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  • 1
    Language: English
    In: Proceedings of the National Academy of Sciences of the United States of America, 04 February 2014, Vol.111(5), pp.E531
    Description: Author contributions: J.J.B., G.C.B., A.E.B., G.L., D.O.W., and B.B.W. analyzed data and wrote the paper.
    Keywords: Agriculture ; Groundwater
    ISSN: 00278424
    E-ISSN: 1091-6490
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  • 2
    Language: English
    In: The Value Line Investment Survey (Part 3 - Ratings & Reports), August 12, 2011, Vol.66(51), p.2438(1)
    Keywords: Industrial Equipment Industry -- Securities ; Stock Prices -- Evaluation ; Pall Corp.
    ISSN: 0042-2401
    Source: Cengage Learning, Inc.
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  • 3
    In: Geophysical Research Letters, 16 March 2016, Vol.43(5), pp.2004-2010
    Description: Aquifers supporting irrigated agriculture are under stress worldwide as a result of large pumping‐induced water deficits. To aid in the formulation of more sustainable management plans for such systems, we have developed a water balance approach for assessing the impact of proposed management actions and the prospects for aquifer sustainability. Application to the High Plains aquifer (HPA) in the state of Kansas in the United States reveals that practically achievable reductions in annual pumping (〈22%) would have stabilized areally averaged water levels over much of the Kansas HPA from 1996 to 2013. This demonstrates that modest pumping reductions can have a significant impact and highlights the importance of reliable pumping data for determining the net inflow (capture) component of the water balance. The HPA is similar to many aquifers supporting critically needed agricultural production, so the presented approach should prove of value far beyond the area of this initial application. Water balance approach developed to assess prospects for sustainability of heavily stressed aquifers Net inflow (capture) term in water balance is directly estimated from water level and pumping data Modest pumping reductions can lead to stable water levels over much of High Plains aquifer in Kansas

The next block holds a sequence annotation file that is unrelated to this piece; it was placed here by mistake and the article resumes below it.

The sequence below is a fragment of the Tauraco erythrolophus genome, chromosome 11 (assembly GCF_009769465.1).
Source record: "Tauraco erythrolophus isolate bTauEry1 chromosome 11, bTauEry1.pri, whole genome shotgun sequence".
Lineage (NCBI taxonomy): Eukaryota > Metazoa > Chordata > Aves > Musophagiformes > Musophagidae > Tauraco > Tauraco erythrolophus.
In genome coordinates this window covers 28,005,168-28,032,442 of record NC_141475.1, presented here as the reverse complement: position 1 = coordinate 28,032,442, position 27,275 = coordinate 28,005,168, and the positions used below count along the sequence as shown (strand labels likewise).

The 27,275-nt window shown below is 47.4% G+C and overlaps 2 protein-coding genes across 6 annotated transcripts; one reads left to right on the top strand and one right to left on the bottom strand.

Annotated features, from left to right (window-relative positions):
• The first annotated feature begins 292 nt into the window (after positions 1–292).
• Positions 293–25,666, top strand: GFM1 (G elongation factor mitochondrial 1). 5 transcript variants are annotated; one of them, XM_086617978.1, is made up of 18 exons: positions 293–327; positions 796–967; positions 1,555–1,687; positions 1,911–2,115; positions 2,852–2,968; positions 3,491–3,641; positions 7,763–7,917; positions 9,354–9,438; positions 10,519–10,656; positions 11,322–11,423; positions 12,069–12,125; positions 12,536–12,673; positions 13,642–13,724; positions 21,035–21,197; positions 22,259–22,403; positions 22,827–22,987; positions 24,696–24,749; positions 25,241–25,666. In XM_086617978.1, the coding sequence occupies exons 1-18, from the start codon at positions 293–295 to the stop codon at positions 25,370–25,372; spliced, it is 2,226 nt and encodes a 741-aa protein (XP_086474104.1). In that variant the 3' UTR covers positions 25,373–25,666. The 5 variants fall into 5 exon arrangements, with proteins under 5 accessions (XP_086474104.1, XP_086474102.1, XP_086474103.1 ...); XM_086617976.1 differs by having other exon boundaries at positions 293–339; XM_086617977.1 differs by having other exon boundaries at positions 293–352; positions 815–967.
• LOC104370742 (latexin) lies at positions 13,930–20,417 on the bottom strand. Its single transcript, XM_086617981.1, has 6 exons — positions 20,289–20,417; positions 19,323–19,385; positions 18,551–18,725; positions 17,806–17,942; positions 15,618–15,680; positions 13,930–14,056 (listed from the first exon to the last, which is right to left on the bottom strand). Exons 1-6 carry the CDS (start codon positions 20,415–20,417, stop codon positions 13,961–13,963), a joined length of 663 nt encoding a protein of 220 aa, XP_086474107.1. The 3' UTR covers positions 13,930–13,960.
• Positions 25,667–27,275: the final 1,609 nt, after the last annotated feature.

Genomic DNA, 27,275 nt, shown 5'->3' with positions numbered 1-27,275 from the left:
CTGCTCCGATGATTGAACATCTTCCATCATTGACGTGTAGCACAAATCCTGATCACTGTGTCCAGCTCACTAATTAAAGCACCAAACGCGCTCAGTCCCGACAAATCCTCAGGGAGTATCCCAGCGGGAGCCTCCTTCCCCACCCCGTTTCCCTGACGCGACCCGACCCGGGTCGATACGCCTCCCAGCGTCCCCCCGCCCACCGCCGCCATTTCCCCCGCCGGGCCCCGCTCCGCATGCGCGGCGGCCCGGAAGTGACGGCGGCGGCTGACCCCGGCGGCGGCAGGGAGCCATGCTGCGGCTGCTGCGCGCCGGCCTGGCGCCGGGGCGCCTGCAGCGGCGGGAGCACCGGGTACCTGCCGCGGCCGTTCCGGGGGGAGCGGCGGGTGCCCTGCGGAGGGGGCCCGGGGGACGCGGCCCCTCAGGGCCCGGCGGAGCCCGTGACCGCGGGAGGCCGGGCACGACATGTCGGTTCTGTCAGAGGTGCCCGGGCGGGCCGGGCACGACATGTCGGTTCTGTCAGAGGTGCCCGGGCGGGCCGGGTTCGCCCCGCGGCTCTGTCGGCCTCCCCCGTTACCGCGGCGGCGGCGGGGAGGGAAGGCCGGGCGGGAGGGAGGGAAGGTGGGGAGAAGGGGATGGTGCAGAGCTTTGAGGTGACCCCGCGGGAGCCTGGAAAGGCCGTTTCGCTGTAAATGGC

Keywords: Aquifer Sustainability ; Irrigation ; High Plains Aquifer ; Groundwater Levels ; Groundwater Pumping
    ISSN: 0094-8276
    E-ISSN: 1944-8007
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  • 4
    Language: English
    In: Journal of Hydrology, 19 September 2014, Vol.517, pp.54-63
    Description: Aquifer storage and recovery (ASR) methods are increasingly used to overcome the temporal imbalance between water demand and availability. Common ASR recharge methods utilize large-diameter injection wells or surface infiltration basins and trenches, and can be costly to implement. A new low-cost ASR recharge method is currently being developed. This approach is based on recharge via gravity in small-diameter wells installed with direct-push (DP) technology. Numerical modeling is used here to assess the potential of this new approach under conditions commonly faced in field settings. The primary objective is to investigate if a battery of small-diameter DP wells can serve as a viable alternative to a surface basin under typical field conditions, while the secondary objective is to assess which subsurface parameters have the greatest control on DP well performance. Simulation results indicate that gravity recharge via small-diameter wells appears to have a distinct advantage over recharge via surface infiltration basins. For example, two 0.05-m shallow vadose-zone wells with 9-m screens can recharge water at a greater rate than a 60 m basin. Also, results reveal that, contrary to an infiltration basin, the recharge rate in a DP well has a much stronger dependence on the horizontal component of hydraulic conductivity than on the vertical component. Moreover, near-surface layers of low hydraulic conductivity, which can significantly reduce the recharge capacity of a surface basin, have a relatively small impact on the recharge capacity of a well as long as a significant portion of the well screen is installed below those layers. Given that installation and operation costs can be low in comparison to common ASR recharge methods, this new approach appears to have great potential for recharging good quality water in shallow unconsolidated aquifers. A field investigation has recently been initiated to follow up the findings of this simulation assessment.
    Keywords: Aquifer Storage and Recovery ; Direct-Push ; Artificial Recharge ; Groundwater Modeling ; Geography
    ISSN: 0022-1694
    E-ISSN: 1879-2707
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  • 5